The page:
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State in hundreds if not in thousands. I would make it a great fountain of knowledge in all departments; I would throw wide open the doors, and invite all to enter without money and without price. I would place it far above the polluting influence of party strife and contention, and equally so above that of the contests of religious sects. It should be sacred to the best secular knowledge, to a sound Christian morality, and thus to the true interests of civilization. This, sir, is my ideal of what the State University of Missouri ought to be, and what you have it in your power to make it. Let this Bill become a law, and the stability and prosperity of the university will, in my judgment, be assured.


This appropriation is asked essentially for the benefit of the working-men of the State. It is for their education and their elevation that we are now asked for the first time to do something. Sir, who pay the taxes? Who build the cities and the railroads ? Who convert the wilderness into fruitful and smiling fields ? Who fight the battles of the nation; who are its bulwark, its hope, and its stay? Who, but the farmers and the mechanics, the miners and the laboring men ? It has been justly said of one of these classes of citizens by one of the ripest scholars and ablest financiers this or any other land has produced, that “It may not be foretold to what dangers the country is destined when its swelling population, its expanding territory, its daily complicating interests shall awaken the latent passions of man and reveal the vulnerable points of our institutions. But whenever these perils come,

its most steadfast security, its unfailing reliance, will be on that column of landed proprietors, the men of the soil and of the country, standing aloof from the passions which agitate denser communities; well educated, brave, and independent; the friends of the Government without soliciting its favors, the advocates of the people without descending to flatter their passions. These men, rooted like their own forests, may yet interpose between the factions of the country, to heal, to defend, and to save.”

How important, then, that they should have all the advantages of education, and of liberal culture, that this measure is intended to give.


Mr. President, no one should conclude from what I have said that I do not feel an equally warm interest in the success of all other higher institutions of learning in the State, whether they be independent or denominational. But it is not our province as legislators to deal with them; we have only to provide for that system which the State itself has established and pledged itself to maintain. However, sir, as they all constitute different parts of those

, great moral and educational agencies set on foot to enlighten and elevate the people, I am for upholding and sustaining all of them. They are needed in our country, and must be multiplied to meet the increasing wants of our rapidly advancing civilization. One of these institutions, William Jewell College, which is located in Clay County, and bears the honored name of a former distinguished and patriotic citizen of my County of Boone, Dr. William Jewell, now gone to his rest, and was founded by his liberality, and which has been largely increased by the contributions of other noble men of my own and other counties of the State, is in its highest prosperity, and I cannot feel other than the deepest solicitude for its success. And, planted in the town where I reside, there are two institutions for the education of women, one of them, Stephens College, called after another of our most public-spirited citizens, James L. Stephens, of Columbia, upon whose large endowment the institution principally rests; and the other, Christian Female College, built up by the means of its distinguished president, Elder Joseph K. Rogers, with the aid of others, and by long years of his patient care and labor until it has become one of the first female educational institutions of the West. In these and all similar establishments I shall continue to feel the deepest interest, and shall exert my poor influence to advance them wherever they may be located or by whomsoever endowed and sustained.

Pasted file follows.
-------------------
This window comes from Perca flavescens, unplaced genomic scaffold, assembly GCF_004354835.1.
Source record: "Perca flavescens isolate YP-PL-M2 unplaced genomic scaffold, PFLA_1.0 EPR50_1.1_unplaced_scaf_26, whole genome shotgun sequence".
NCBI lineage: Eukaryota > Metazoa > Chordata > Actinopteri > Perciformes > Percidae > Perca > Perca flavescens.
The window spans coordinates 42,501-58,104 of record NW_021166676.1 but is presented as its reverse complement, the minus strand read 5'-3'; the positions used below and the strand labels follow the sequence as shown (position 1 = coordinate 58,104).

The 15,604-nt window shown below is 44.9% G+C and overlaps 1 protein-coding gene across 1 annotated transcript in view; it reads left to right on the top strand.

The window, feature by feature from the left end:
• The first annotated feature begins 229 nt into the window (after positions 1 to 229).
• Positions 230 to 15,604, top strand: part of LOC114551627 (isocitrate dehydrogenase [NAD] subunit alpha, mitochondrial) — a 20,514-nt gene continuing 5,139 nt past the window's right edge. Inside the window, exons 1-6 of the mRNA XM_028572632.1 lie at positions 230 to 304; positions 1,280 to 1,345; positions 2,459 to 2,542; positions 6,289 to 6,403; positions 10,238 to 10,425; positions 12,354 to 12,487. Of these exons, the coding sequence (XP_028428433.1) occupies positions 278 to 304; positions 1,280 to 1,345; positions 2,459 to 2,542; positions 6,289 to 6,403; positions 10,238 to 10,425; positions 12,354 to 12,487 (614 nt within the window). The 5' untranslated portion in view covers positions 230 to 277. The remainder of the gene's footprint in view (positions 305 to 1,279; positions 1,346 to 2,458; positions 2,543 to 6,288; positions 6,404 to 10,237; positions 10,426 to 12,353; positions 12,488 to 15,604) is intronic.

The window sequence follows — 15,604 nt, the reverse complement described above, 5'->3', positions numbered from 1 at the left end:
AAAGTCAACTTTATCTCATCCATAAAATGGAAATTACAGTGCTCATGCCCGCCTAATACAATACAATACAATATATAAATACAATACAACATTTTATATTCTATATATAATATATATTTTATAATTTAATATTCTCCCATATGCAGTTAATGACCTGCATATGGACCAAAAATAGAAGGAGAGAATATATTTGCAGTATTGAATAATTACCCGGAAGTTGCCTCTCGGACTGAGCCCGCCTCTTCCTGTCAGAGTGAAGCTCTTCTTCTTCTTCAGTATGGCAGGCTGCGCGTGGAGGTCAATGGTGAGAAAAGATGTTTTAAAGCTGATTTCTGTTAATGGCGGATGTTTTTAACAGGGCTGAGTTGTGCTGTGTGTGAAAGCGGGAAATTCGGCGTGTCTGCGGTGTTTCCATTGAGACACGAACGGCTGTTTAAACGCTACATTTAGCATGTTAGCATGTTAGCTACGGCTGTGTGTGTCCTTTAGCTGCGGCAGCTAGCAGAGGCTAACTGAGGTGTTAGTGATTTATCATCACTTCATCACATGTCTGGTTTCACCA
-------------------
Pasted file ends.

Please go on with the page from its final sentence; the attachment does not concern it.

Mr. President, I have thus, in a poor way, presented to the Senate my views on this measure. And I confess, sir, that besides these public considerations which I have mentioned, and which alone ought to govern our action, there are personal considerations why I feel some anxiety about the passage of this Bill. Thirty-four years ago, before the building of this capitol, I came here a youth, barely eligible to a seat in the General Assembly of the State, as a member of the House of Representatives from the County of Boone. The first Bill I ever wrote was one providing for the location of the University of the State. The first speech I ever made in a legislative body was in advocacy of the passage of this Bill. Under it the institution was located in the County of Boone, the people there having given the largest sum to secure it. I have been its steady friend and advocate ever since. I have been the author of other measures to strengthen and make it permanent, useful, and respectable. It has passed through the usual vicissitudes of literary and scientific institutions placed under the guidance and direction of political bodies, but it is now nearly safe from danger from this source. Resting secure on the larger intelligence of the people, and in the affections and confidence of the well-educated young men and women who have hitherto gone, and will continue to go, out from the walls of their alma mater as faithful sons and daughters — it will be shielded against the assaults of those who would attempt either to wound or to destroy it. In time it will have an

five years,

ample endowment, with its departments greatly extended. Presided over by an experienced and enlightened President, with a full corps of learned and faithful professors, if at this session of the General Assembly a Bill introduced by myself shall become law, making it substantially free to all the youth of the State, male and female, between the ages of sixteen and twenty

its progress must be rapid, both upward and onward. Let the State continue to do its duty (and there can be no complaint that the Legislature has failed to make the amplest provision for both elementary and secondary education), and there is no reason to doubt that in a few years Missouri will boast of an institution of learning equal to any in the West; and in the course of time, when ours shall be the great central State of the American Union, unequaled in wealth and population and political influence, the people who shall succeed us may boast of an institution rivaling and even surpassing those grand ones planted in the olden times, whose fame has come down to us through revolutions, and changes, and the gloomy mists of the centuries — those of Cordova, of Padua, of Salamanca, of Paris, of Oxford, and of Cambridge, not to mention those of more modern growth, Yale and Harvard, in our own country.